As the third wave of the internet, IoT’s future promises intelligence and connectivity will no longer be a separate entity, but instead an integral part of individual products.
Embedded processors, softwares and sensors are enhancing the way these items work and autonomously connecting them with systems and items from the outside world. Items that were once static and inactive will be able to independently respond autonomously to changes in the world around them.

One of the most powerful outcomes of this rebirth of the standard internet comes in the form of data collection. IoT collects, interprets and delivers data from everything in the world, in ways that manual human collection never could. With this new era of the internet, this data is interpreted and used to not only create a tighter sense of connectivity but to actually change the way people use the internet.

Today, search remains an integral part of how the world views the internet. Companies like Google have profited tremendously from the fact that whether people are looking for a phone number or a restaurant recommendation, they use a search engine to find it. Meanwhile, IoT poses the question: what if there was no longer a need to search?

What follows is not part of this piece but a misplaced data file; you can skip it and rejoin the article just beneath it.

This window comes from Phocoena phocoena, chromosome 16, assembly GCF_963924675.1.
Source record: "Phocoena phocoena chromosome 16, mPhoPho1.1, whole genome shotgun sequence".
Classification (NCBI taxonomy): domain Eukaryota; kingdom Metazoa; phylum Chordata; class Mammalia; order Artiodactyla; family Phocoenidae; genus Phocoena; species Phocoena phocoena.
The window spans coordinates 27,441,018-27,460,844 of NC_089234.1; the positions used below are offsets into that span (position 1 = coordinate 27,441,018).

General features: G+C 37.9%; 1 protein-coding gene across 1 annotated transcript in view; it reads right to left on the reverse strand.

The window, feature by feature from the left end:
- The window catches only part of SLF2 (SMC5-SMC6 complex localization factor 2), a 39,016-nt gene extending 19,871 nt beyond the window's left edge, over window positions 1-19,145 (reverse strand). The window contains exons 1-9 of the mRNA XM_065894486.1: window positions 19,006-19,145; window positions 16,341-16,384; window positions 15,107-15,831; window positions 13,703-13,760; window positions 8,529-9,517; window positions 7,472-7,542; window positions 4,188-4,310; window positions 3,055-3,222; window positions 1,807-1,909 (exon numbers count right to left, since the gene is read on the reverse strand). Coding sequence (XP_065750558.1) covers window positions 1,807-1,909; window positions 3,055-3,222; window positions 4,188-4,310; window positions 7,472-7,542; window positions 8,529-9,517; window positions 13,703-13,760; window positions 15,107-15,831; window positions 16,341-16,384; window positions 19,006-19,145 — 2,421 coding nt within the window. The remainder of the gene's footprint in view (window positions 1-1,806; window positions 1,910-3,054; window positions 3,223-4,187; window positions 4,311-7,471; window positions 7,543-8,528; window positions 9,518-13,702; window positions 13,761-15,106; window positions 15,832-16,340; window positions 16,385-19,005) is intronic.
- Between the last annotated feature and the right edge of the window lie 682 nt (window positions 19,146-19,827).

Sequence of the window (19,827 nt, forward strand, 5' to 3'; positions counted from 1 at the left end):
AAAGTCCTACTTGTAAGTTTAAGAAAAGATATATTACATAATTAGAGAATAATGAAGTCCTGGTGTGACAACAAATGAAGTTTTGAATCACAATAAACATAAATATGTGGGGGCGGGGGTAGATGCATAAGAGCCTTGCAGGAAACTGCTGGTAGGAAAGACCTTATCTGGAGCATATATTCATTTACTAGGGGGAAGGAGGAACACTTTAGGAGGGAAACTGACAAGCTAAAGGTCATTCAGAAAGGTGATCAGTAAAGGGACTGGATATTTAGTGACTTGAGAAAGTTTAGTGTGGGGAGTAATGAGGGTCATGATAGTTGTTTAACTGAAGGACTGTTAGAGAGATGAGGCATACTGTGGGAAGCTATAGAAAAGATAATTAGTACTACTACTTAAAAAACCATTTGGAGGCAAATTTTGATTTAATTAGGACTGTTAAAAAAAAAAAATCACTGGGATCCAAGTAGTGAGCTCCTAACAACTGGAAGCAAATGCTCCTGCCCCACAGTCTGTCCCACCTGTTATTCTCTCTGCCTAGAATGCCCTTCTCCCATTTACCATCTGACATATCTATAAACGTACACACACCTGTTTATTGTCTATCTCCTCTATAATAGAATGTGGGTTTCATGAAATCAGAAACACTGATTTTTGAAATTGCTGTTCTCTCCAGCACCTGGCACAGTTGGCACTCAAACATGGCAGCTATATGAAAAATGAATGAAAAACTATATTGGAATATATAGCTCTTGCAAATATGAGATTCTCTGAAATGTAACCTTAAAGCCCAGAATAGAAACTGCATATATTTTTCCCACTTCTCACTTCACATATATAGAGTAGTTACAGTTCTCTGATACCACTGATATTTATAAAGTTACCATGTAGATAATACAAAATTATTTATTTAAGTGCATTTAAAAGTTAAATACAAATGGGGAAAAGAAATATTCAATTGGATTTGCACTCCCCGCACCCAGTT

The promise of the new wave of the internet is to capitalize on this increased connectivity and the trillions of pieces of data it can collect, in an effort to eliminate, or at least expedite, the search process. The more IoT devices a person has, the more data is collected about their habits and your preferences. The aggregated data will help devices predict patterns of activity and let people know what they want before they ask for it.

This extends beyond predicting internet search activity. Going back to the refrigerator example, this device will be able to predict a person’s grocery order, based on their previous ordering habits and can use a sensor to determine when the person is most likely to reorder, and send the information out autonomously. The refrigerator is able to communicate outside its physical limitations, to another computer, without human intervention.